He gasped.

The counter read one.

Charles was by himself, the last person alive in all of New York City.

He began to tremble violently. The silence of the room began to press quickly in on him. His frantic fingers searched for the computer controls.

New York State. One.

The entire United States. One.

The western hemisphere, including islands.

(Was that a point of light in Brazil? No. Just a ghost image).


The Pacific area, Asia, Australia, Asia Minor, Russia and the Near East, Africa and then Europe.


There was a light in England! Someone else still lived! The counter clicked forward.


His trembling stopped. He breathed again.

“Of course. London was at least as populous as New York City before the plague. It’s only logical that—”

He stopped. For even as he spoke, the light winked out! The counter clicked again.




Charles screamed.

The bottom dropped out from under him!


Such a simple question, but in those three letters lay the essence of human nature. Why. The drive of curiosity. Stronger, in a way, than the so-called “basic” drives: hunger, thirst, sex, shelter, warmth, companionship, elimination. Certainly more decisive in the history of the race. Man began to think, to differentiate himself from the other animals, when he first asked the question: “Why?”

But thinking about “why” didn’t answer the question itself, Charles thought. He looked around him. He was sitting on a bench in Central Park, alone except for a few stray corpses. But the park was fairly free of bodies.

“You’ve got about ten minutes warning,” he said to himself. “I guess that most people wanted to die inside of something—inside of anything. Not out in the unprotected open.”

The silence was like a weight hanging around his neck. Not an insect noise, not the chirp of a bird, not the sound of a car nor the scream of a plane. Not even a breeze to whisper among the leaves, he thought. Civilization equals life equals noise. Silence equals….

Why. His mind kept returning to the question. Of all the people on earth, me. The last. Why me?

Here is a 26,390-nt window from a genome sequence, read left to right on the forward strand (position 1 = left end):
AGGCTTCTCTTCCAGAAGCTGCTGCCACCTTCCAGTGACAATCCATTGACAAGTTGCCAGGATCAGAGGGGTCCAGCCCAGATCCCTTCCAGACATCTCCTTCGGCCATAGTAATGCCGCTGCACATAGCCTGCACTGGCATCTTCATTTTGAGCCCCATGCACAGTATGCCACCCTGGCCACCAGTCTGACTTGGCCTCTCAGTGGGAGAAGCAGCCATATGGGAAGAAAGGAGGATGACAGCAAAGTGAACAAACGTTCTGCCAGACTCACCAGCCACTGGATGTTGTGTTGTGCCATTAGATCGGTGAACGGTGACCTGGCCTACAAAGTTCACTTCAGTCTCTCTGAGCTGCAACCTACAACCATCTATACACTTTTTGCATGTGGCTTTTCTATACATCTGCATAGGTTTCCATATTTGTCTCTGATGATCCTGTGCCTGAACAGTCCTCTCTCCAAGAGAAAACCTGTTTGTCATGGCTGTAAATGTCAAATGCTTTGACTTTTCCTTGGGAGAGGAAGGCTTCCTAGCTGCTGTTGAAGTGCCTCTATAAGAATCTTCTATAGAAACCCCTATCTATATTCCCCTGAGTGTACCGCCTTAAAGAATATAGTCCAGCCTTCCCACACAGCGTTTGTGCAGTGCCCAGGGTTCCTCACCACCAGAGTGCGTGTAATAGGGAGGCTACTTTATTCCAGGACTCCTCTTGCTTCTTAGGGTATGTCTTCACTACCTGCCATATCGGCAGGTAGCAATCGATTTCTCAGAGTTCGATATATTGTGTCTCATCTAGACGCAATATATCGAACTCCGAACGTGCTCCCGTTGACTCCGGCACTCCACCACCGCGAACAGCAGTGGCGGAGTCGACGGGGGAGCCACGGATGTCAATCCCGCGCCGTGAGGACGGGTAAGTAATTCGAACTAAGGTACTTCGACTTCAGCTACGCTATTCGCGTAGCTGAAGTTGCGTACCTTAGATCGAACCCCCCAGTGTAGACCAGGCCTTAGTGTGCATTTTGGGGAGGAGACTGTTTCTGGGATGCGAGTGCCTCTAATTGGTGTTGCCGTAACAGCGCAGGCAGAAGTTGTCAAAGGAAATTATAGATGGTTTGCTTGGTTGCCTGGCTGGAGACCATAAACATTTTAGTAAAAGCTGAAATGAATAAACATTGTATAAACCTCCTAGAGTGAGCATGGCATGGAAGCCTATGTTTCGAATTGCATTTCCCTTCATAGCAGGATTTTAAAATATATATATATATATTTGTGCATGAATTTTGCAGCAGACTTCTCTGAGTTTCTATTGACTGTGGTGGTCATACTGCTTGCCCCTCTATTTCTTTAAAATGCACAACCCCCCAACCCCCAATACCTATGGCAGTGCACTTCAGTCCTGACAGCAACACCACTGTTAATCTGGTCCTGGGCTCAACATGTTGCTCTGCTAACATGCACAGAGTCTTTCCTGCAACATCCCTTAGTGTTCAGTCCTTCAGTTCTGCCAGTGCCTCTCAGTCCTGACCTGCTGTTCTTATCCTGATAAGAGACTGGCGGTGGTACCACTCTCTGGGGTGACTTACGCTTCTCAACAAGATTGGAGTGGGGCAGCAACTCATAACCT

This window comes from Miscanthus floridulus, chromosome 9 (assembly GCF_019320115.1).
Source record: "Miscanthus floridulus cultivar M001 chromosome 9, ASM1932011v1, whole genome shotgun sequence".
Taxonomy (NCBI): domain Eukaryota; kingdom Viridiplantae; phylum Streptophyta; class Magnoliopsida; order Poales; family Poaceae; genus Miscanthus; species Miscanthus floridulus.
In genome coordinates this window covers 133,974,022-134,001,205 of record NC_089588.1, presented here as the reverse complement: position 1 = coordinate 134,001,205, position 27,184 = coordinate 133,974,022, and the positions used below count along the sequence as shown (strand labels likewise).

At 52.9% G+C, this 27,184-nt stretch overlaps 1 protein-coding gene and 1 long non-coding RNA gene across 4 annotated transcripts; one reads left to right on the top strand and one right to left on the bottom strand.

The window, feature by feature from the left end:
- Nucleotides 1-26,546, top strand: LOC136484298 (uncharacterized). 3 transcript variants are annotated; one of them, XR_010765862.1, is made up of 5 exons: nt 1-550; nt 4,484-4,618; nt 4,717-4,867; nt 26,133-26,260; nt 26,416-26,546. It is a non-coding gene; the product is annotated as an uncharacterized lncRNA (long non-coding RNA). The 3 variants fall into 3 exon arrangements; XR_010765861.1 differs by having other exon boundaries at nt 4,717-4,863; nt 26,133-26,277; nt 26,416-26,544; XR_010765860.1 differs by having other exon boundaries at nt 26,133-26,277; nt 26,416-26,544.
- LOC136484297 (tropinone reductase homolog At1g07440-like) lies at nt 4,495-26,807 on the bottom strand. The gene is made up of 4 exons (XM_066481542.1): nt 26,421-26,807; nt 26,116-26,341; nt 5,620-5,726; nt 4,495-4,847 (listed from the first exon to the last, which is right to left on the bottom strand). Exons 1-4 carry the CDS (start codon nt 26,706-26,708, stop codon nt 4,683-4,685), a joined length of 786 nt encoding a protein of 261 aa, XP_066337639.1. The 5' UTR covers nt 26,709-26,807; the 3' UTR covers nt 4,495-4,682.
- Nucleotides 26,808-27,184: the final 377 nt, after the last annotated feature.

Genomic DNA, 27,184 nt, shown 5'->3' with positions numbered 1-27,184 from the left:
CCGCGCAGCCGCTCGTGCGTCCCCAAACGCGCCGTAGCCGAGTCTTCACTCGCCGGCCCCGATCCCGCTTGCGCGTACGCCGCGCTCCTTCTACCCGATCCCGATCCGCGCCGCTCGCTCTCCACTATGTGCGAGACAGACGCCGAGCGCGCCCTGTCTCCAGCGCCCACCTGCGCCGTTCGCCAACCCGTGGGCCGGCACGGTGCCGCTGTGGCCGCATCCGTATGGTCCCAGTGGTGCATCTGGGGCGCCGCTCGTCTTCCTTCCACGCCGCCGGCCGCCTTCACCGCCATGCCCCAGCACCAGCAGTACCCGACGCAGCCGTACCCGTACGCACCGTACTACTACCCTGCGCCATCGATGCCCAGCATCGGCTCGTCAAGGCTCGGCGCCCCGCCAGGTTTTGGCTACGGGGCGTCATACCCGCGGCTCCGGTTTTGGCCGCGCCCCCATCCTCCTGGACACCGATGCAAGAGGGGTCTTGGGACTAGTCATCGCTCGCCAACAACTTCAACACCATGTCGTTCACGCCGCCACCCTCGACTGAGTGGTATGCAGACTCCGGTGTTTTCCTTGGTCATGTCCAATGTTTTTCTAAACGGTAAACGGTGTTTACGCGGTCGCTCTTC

Average, that’s what he was. Height: 5’11”. Weight: 165. Age: 32. Status: Married, once upon a time.

The Norm, with no significant departures, all down the line. Church member, but not a good one. Could that be it? Could the most normal be the most perfect? Had he led the best of all possible lives? Was that it? Had God, in His infinite wisdom and mercy, spared his life, saved him, singled him out because he was most nearly a saint, most nearly Christ-like, most nearly….

Lies—His mind snapped back to reality. He half smiled. Saint? Christ? The Second Coming?

He was no saint.

Charles sighed.

What about—?

Chance. That was it! The laws of probability, the bell-shaped curve, normal distribution, rectilinear regression. More people per square foot in New York than elsewhere. The first person who died was from New York, so the last person who gave way to the disease should come from here too. Spin the wheel; throw the dice; toss the coin.

So simple to explain by the laws of chance. No need for any underlying assumptions about good and evil, no need for teleological arguments concerning cause and effect. Simply explain it by chance. Somebody had to be the last to go and that was—

“No,” Charles said, standing up in the quiet of the spring evening. “No, chance won’t do it. No man can reckon with chance. The mind rejects such things. There must be something beyond mere accident. There must be!”

He sighed slowly.

“So now I’m a hermit, whether or not I like it,” he said in derision to the gravel path as he walked along it. “A hermit in the midst of a city of millions of—No, I forgot. There aren’t any more people, are there?” It was hard to realize, even now. “A hermit, alone—and I haven’t even got a cave….”